Learning How To Throw Darts: The Effect Of Modeling Type And Reflection On Dart-Throwing Skills

Research output: Chapter in Book/Report/Conference proceedingConference contributionScientificpeer-review

Abstract

In this study we investigate the effect of modeling type and reflection on the acquisition of dart-throwing skills, self-efficacy beliefs and self-reaction scores by replicating a study by Kitsantas, Zimmerman, and Cleary (2000). Participants observing a coping model were expected to surpass participants observing a mastery model who in turn were expected to outperform participants who learned without a model. Reflection was hypothesized to have a positive effect. Ninety undergraduate students were tested three times on dart-throwing skills, self-efficacy beliefs, and self-reaction scores. Contrary to what was expected, we found no main effects of modeling type and reflection. No interaction effects were found either. There was an effect of trial, indicating that participants improved dart-throwing skills, self-efficacy beliefs, and self-reaction scores over time. Furthermore, self-efficacy beliefs and dart-throwing skill were highly correlated. Our results suggest that learners do not benefit from observing a model and reflecting, but practice makes perfect.
Original languageEnglish
Title of host publicationProceedings of the 38th Annual Conference of the Cognitive Science Society
Place of PublicationAustin, TX
PublisherThe Cognitive Science Society
Pages99-104
Number of pages5
ISBN (Electronic)9780991196739
Publication statusPublished - 2016

Cite this

van der Loo, J., Frissen, E., & Krahmer, E. (2016). Learning How To Throw Darts: The Effect Of Modeling Type And Reflection On Dart-Throwing Skills. In Proceedings of the 38th Annual Conference of the Cognitive Science Society (pp. 99-104). Austin, TX: The Cognitive Science Society.
van der Loo, Janneke ; Frissen, Eefje ; Krahmer, Emiel. / Learning How To Throw Darts : The Effect Of Modeling Type And Reflection On Dart-Throwing Skills. Proceedings of the 38th Annual Conference of the Cognitive Science Society. Austin, TX : The Cognitive Science Society, 2016. pp. 99-104
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abstract = "In this study we investigate the effect of modeling type and reflection on the acquisition of dart-throwing skills, self-efficacy beliefs and self-reaction scores by replicating a study by Kitsantas, Zimmerman, and Cleary (2000). Participants observing a coping model were expected to surpass participants observing a mastery model who in turn were expected to outperform participants who learned without a model. Reflection was hypothesized to have a positive effect. Ninety undergraduate students were tested three times on dart-throwing skills, self-efficacy beliefs, and self-reaction scores. Contrary to what was expected, we found no main effects of modeling type and reflection. No interaction effects were found either. There was an effect of trial, indicating that participants improved dart-throwing skills, self-efficacy beliefs, and self-reaction scores over time. Furthermore, self-efficacy beliefs and dart-throwing skill were highly correlated. Our results suggest that learners do not benefit from observing a model and reflecting, but practice makes perfect.",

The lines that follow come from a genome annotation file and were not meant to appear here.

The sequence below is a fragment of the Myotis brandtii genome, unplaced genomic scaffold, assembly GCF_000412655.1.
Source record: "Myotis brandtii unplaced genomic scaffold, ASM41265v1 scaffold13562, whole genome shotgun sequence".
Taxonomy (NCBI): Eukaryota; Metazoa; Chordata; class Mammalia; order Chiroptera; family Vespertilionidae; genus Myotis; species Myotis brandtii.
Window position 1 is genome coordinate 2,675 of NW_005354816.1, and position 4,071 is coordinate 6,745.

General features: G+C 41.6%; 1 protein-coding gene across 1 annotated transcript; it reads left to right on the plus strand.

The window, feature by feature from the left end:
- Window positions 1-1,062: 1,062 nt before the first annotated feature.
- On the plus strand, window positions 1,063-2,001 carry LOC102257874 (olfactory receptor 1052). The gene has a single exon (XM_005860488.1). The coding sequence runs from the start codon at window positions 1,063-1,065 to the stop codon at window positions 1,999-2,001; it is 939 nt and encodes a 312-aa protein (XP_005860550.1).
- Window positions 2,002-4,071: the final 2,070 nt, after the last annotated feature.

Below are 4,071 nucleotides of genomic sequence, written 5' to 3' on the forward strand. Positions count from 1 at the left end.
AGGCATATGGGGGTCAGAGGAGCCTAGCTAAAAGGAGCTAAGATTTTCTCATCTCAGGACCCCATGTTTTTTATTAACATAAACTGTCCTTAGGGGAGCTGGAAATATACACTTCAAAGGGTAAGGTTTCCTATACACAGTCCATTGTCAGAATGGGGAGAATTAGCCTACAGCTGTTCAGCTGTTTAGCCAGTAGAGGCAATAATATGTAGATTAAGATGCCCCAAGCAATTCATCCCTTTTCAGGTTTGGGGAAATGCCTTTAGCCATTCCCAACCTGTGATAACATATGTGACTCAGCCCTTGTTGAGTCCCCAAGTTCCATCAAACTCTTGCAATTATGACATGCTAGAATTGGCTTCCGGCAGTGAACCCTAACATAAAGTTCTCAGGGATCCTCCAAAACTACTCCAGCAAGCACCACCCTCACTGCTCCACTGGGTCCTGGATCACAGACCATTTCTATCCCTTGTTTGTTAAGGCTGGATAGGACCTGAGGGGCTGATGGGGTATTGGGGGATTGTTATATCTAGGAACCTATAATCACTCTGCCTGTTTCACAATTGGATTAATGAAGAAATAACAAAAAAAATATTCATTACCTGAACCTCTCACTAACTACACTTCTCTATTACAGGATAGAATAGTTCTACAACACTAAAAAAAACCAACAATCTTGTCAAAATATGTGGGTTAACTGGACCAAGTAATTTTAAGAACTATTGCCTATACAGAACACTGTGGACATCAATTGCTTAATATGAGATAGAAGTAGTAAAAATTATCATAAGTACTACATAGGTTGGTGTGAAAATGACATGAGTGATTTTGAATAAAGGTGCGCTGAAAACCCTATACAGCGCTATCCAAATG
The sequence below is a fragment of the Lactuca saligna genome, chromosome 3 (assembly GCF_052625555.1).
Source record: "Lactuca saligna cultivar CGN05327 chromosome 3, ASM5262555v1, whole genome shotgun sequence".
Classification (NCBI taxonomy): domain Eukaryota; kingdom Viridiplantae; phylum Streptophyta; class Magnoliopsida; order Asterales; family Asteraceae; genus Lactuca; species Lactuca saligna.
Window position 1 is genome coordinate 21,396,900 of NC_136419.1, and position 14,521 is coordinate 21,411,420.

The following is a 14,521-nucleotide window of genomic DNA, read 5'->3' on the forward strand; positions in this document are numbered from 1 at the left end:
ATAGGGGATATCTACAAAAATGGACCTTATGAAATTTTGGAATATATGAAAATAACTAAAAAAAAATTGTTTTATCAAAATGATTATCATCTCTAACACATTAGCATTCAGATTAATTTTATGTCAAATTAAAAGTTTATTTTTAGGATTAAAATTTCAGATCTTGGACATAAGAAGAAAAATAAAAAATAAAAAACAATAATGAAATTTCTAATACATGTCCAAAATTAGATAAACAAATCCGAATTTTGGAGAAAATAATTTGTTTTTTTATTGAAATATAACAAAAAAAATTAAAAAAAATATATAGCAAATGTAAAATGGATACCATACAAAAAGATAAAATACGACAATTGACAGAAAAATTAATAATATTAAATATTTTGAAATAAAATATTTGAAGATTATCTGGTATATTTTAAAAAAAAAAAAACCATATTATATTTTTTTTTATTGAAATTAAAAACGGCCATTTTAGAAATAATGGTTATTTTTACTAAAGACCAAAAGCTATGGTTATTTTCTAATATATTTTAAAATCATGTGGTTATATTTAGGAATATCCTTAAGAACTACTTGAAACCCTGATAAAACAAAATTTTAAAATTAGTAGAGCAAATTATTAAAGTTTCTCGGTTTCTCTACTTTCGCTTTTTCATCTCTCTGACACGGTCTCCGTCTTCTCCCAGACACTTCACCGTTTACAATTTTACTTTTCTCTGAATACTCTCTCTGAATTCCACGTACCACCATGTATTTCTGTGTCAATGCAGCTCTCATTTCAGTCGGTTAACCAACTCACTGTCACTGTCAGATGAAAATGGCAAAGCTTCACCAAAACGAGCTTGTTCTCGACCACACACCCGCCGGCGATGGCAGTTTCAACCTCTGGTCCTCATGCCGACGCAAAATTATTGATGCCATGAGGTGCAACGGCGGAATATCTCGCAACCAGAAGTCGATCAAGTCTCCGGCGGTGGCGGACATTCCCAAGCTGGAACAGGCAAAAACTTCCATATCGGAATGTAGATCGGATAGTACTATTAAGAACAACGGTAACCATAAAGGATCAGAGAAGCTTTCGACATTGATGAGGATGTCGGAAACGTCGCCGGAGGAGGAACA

author = "{van der Loo}, Janneke and Eefje Frissen and Emiel Krahmer",
year = "2016",
language = "English",
pages = "99--104",
booktitle = "Proceedings of the 38th Annual Conference of the Cognitive Science Society",
publisher = "The Cognitive Science Society",

}

van der Loo, J, Frissen, E & Krahmer, E 2016, Learning How To Throw Darts: The Effect Of Modeling Type And Reflection On Dart-Throwing Skills. in Proceedings of the 38th Annual Conference of the Cognitive Science Society. The Cognitive Science Society, Austin, TX, pp. 99-104.

Learning How To Throw Darts : The Effect Of Modeling Type And Reflection On Dart-Throwing Skills. / van der Loo, Janneke; Frissen, Eefje; Krahmer, Emiel.

Proceedings of the 38th Annual Conference of the Cognitive Science Society. Austin, TX : The Cognitive Science Society, 2016. p. 99-104.

Research output: Chapter in Book/Report/Conference proceedingConference contributionScientificpeer-review

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AB - In this study we investigate the effect of modeling type and reflection on the acquisition of dart-throwing skills, self-efficacy beliefs and self-reaction scores by replicating a study by Kitsantas, Zimmerman, and Cleary (2000). Participants observing a coping model were expected to surpass participants observing a mastery model who in turn were expected to outperform participants who learned without a model. Reflection was hypothesized to have a positive effect. Ninety undergraduate students were tested three times on dart-throwing skills, self-efficacy beliefs, and self-reaction scores. Contrary to what was expected, we found no main effects of modeling type and reflection. No interaction effects were found either. There was an effect of trial, indicating that participants improved dart-throwing skills, self-efficacy beliefs, and self-reaction scores over time. Furthermore, self-efficacy beliefs and dart-throwing skill were highly correlated. Our results suggest that learners do not benefit from observing a model and reflecting, but practice makes perfect.

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van der Loo J, Frissen E, Krahmer E. Learning How To Throw Darts: The Effect Of Modeling Type And Reflection On Dart-Throwing Skills. In Proceedings of the 38th Annual Conference of the Cognitive Science Society. Austin, TX: The Cognitive Science Society. 2016. p. 99-104